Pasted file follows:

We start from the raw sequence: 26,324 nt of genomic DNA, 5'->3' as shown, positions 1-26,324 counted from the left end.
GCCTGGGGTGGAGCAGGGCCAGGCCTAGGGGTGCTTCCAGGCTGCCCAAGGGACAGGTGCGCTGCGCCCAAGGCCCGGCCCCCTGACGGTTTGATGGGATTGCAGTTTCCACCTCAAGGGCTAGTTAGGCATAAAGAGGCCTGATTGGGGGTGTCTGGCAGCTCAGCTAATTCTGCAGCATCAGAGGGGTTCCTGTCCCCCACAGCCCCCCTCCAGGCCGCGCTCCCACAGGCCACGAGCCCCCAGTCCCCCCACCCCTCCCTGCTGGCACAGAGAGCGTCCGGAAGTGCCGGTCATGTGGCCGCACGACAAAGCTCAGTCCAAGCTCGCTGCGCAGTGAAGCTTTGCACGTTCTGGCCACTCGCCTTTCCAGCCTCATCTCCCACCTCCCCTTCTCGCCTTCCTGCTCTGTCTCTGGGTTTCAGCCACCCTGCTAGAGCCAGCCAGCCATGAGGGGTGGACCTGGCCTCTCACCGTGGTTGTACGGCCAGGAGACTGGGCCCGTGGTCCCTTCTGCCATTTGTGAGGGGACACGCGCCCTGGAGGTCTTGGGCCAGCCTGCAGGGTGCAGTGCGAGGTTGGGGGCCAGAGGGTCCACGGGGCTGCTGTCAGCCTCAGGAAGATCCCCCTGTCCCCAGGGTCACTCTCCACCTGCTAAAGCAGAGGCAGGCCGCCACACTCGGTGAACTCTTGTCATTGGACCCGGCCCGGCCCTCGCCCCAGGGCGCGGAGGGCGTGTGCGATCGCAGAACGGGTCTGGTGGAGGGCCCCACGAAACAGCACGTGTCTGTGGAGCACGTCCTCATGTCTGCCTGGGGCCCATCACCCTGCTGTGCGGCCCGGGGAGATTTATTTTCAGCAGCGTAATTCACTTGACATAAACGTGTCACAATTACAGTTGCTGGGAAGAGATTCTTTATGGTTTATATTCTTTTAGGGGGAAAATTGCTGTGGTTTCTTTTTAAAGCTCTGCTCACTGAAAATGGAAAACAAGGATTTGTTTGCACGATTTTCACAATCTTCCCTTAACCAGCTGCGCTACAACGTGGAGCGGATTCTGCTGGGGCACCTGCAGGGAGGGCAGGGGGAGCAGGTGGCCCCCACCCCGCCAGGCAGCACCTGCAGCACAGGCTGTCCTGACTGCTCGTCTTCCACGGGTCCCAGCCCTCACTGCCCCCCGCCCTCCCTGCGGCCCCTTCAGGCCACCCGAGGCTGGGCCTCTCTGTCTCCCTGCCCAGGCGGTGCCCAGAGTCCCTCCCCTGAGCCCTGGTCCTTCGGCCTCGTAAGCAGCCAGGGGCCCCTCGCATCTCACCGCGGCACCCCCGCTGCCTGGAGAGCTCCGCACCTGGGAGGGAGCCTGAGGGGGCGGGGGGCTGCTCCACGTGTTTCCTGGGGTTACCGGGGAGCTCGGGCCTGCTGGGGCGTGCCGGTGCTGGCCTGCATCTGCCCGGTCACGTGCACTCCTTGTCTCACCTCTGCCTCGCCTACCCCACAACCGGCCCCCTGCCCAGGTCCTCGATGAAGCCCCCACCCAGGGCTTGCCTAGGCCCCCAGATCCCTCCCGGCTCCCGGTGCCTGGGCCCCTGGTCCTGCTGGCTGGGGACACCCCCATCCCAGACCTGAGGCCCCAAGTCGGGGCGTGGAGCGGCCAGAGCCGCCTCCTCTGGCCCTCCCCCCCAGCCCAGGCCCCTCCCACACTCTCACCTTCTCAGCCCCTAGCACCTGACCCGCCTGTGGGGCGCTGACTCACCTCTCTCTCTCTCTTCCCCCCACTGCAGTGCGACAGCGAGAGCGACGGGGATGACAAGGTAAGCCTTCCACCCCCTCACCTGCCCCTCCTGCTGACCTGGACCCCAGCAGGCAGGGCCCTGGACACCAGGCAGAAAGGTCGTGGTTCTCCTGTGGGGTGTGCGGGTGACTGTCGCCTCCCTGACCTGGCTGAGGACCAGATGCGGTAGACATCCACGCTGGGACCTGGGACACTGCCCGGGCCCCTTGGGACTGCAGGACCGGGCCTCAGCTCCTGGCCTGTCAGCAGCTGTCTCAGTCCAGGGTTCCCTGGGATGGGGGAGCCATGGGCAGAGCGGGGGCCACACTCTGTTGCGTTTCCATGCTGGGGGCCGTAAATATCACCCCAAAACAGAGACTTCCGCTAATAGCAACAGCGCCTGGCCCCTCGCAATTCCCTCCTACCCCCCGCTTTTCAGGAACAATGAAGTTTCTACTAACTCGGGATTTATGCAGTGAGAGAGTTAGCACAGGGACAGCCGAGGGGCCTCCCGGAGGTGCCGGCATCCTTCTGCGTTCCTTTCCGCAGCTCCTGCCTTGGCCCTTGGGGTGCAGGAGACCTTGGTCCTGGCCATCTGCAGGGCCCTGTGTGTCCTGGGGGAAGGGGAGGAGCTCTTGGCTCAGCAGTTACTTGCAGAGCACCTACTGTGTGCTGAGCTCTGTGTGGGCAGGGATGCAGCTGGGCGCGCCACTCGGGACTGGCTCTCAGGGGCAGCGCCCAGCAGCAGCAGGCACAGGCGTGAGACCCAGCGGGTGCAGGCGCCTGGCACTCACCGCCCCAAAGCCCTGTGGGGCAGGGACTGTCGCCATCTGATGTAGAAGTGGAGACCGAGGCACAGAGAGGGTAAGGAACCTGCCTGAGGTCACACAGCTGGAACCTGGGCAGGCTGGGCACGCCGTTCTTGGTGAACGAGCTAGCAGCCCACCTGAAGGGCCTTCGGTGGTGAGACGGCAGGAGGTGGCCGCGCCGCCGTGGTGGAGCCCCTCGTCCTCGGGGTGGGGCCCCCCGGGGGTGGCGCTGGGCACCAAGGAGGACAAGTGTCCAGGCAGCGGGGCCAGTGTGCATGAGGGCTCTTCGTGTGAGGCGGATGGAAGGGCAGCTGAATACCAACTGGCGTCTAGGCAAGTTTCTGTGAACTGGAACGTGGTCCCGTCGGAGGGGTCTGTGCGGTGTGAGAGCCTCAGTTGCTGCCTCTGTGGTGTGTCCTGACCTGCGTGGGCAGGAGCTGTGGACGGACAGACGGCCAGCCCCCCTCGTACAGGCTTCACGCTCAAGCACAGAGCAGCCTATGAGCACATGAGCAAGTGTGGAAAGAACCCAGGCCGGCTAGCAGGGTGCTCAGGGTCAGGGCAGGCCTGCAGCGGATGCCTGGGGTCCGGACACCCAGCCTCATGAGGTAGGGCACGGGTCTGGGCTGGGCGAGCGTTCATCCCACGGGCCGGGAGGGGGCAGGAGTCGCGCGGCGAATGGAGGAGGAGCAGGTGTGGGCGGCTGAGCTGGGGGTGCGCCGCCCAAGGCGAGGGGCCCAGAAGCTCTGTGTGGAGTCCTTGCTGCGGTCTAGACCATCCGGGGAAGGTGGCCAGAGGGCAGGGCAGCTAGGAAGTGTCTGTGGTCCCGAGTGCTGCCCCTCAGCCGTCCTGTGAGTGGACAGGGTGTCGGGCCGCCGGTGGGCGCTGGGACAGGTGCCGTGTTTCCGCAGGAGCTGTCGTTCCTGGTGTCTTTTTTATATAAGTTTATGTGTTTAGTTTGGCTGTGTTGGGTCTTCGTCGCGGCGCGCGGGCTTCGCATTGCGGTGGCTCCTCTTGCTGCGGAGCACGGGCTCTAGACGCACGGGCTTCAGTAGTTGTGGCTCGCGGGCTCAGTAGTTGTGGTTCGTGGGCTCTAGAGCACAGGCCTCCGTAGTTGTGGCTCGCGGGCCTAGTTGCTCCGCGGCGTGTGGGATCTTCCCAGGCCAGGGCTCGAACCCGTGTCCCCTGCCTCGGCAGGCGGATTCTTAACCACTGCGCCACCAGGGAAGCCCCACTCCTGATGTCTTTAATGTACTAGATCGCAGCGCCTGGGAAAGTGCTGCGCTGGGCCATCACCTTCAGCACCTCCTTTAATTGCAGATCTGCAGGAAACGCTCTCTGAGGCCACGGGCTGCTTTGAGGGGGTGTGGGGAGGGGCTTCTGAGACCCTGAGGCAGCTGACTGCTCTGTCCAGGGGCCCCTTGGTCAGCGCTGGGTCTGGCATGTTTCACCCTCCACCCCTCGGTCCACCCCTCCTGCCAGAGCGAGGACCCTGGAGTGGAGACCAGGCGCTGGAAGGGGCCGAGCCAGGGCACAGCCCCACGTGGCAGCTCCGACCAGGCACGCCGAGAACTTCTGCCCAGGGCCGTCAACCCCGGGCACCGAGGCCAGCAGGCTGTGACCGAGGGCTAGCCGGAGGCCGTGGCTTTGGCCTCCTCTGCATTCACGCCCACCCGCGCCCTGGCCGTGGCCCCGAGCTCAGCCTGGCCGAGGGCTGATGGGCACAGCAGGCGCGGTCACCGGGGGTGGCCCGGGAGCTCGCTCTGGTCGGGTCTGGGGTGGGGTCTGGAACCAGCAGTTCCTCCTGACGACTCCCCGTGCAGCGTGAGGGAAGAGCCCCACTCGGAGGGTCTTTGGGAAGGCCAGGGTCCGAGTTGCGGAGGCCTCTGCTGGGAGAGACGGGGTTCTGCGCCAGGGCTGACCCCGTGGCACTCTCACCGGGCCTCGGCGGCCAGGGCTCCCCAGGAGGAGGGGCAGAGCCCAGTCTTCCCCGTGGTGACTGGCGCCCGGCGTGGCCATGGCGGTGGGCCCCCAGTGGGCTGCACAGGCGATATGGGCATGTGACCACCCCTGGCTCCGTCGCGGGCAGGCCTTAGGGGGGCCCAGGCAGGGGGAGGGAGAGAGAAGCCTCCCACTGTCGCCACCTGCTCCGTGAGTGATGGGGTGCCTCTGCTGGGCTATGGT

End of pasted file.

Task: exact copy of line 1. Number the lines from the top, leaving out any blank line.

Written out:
We start from the raw sequence: 26,324 nt of genomic DNA, 5'->3' as shown, positions 1-26,324 counted from the left end.